I was born in 1980 in a small Air Force hospital in Hashimara, India. I then spent the next 18 years of my life all over India during which I had the pleasure of attending 7 schools to complete 12 years of schooling.

I started using Linux in late 1999 when a friend lent me a Redhat 7.1 installation CD and another friend 'donated' a 6GB harddisk. This was right after my Win98 had crashed for the nth time so I decided to give Linux a shot. I tried it and got hooked almost instantly. Over the next 2 years I upgraded to Redhat 7.3 but when Redhat decided to stop support for RH 7.3 I switched to Debian and have been living happily ever since.

I like to program a lot and have recently figured out how to decipher the jumble of characters some people like to call Perl and found that I actually like it. For websites I like using PHP with MySQL backends and can program with C, C++, VB and .Net. I am also very interested in computer security and Artificial Intelligence and try to read as much on these topics as I can.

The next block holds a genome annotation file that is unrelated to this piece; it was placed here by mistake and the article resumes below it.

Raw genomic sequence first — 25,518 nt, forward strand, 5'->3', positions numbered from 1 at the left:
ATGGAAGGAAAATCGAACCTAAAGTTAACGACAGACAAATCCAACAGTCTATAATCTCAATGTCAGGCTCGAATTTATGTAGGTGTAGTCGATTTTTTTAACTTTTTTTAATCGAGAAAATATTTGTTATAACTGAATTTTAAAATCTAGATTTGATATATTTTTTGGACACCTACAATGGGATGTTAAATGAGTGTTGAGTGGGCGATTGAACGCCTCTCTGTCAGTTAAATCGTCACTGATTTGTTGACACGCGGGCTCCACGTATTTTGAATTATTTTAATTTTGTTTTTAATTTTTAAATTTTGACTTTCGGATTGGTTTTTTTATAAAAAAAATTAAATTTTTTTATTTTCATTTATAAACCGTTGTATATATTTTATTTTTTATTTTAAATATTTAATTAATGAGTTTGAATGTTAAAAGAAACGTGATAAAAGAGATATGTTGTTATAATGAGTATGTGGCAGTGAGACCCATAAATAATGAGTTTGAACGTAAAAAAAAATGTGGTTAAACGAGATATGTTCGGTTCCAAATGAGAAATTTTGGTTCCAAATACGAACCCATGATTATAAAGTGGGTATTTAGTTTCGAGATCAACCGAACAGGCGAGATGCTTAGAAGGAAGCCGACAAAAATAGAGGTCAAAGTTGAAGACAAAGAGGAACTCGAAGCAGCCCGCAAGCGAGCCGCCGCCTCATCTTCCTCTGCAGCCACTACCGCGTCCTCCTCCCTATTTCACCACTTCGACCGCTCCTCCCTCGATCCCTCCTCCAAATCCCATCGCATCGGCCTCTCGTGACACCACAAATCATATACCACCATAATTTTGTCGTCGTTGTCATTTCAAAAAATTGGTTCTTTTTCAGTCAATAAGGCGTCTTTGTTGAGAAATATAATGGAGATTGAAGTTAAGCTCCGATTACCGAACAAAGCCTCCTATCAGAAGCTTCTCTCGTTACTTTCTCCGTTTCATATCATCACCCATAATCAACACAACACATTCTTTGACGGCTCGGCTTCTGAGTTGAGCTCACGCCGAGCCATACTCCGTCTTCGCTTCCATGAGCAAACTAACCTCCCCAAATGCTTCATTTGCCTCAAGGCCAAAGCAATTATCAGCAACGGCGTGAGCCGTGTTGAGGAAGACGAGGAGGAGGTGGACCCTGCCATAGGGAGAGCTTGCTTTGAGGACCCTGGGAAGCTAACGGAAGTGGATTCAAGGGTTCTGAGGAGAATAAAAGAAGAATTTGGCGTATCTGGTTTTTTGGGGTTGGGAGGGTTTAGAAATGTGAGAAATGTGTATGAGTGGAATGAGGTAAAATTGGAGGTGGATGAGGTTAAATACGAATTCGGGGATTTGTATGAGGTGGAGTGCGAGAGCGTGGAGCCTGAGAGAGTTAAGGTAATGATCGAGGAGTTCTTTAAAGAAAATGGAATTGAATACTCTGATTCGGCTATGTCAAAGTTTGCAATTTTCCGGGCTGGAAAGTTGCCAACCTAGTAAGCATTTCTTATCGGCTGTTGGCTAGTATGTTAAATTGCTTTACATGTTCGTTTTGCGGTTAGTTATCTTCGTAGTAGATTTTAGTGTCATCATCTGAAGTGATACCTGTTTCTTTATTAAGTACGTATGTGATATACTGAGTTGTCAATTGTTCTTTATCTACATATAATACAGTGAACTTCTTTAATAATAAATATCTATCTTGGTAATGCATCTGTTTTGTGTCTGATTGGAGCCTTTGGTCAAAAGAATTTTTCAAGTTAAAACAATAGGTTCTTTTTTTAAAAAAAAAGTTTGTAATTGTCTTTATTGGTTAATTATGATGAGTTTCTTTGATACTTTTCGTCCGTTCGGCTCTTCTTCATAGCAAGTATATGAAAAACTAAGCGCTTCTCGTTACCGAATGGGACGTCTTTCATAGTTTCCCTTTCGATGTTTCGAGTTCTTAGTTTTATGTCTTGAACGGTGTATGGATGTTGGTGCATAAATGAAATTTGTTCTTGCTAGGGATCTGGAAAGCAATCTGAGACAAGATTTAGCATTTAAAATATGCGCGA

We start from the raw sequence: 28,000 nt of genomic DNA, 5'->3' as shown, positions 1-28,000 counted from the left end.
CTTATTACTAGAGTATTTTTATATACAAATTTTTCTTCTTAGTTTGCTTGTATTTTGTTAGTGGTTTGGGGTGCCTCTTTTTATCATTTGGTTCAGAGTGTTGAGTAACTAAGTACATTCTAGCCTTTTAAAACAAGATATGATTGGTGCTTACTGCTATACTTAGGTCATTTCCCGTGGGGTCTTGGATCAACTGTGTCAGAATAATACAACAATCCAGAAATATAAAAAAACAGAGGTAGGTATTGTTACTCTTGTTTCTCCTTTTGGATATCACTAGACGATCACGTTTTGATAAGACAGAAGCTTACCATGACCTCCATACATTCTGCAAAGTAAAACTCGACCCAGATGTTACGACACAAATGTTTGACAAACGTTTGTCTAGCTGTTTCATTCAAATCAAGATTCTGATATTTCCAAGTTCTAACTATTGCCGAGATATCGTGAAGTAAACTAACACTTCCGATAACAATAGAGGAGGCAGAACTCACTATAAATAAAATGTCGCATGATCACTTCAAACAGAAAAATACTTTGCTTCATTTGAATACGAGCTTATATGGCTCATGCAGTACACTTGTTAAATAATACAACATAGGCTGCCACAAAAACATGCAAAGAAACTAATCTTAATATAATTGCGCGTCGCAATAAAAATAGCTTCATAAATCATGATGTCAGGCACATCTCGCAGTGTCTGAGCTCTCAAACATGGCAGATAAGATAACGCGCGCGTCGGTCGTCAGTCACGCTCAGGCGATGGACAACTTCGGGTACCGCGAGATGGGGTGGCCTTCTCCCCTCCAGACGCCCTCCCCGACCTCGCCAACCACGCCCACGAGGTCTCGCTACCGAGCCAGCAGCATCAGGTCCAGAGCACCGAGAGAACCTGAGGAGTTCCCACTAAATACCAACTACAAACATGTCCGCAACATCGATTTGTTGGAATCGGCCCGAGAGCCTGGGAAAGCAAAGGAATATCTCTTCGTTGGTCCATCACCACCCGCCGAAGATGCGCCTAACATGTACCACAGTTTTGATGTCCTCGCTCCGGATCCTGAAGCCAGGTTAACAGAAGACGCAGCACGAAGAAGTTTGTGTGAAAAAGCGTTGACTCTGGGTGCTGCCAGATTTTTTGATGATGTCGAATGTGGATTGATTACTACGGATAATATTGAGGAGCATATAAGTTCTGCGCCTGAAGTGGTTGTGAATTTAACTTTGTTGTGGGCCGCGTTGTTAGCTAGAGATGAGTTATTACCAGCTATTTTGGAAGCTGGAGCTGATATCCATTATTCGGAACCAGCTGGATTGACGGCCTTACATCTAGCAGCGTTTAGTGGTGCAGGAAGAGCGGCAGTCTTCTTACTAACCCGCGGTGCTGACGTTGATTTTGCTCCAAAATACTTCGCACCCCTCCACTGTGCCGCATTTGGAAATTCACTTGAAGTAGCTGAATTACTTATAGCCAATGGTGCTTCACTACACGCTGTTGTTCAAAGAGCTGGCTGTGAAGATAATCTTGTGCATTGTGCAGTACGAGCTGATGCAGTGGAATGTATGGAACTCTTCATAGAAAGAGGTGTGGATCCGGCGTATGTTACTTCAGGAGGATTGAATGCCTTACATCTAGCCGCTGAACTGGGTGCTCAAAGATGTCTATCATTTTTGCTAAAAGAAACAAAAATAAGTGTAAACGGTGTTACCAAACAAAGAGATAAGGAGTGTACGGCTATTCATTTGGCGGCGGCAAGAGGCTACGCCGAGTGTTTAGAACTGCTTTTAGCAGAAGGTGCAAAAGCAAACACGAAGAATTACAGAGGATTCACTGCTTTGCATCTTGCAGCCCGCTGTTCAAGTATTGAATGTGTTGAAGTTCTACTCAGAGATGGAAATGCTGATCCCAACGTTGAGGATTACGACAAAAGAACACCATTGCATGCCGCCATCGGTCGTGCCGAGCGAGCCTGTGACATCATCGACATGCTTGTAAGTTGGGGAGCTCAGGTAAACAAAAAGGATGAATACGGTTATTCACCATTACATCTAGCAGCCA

Other than working on the computer I like reading (mainly Fantasy and Science Fiction but I will read anything except romance novels), listening to music (fav singers include: Shania Twain, In-Grid, Crystal Waters) and taking stuff apart to see how it works.

If you are really bored and want to learn more about me then feel free to visit my website at: http://www.suramya.com where you will find more info about me than you ever wanted to know.

Copyright © 2004, Suramya Tomar. Released under the Open Publication license unless otherwise noted in the body of the article. Linux Gazette is not produced, sponsored, or endorsed by its prior host, SSC, Inc.

Published in Issue 107 of Linux Gazette, October 2004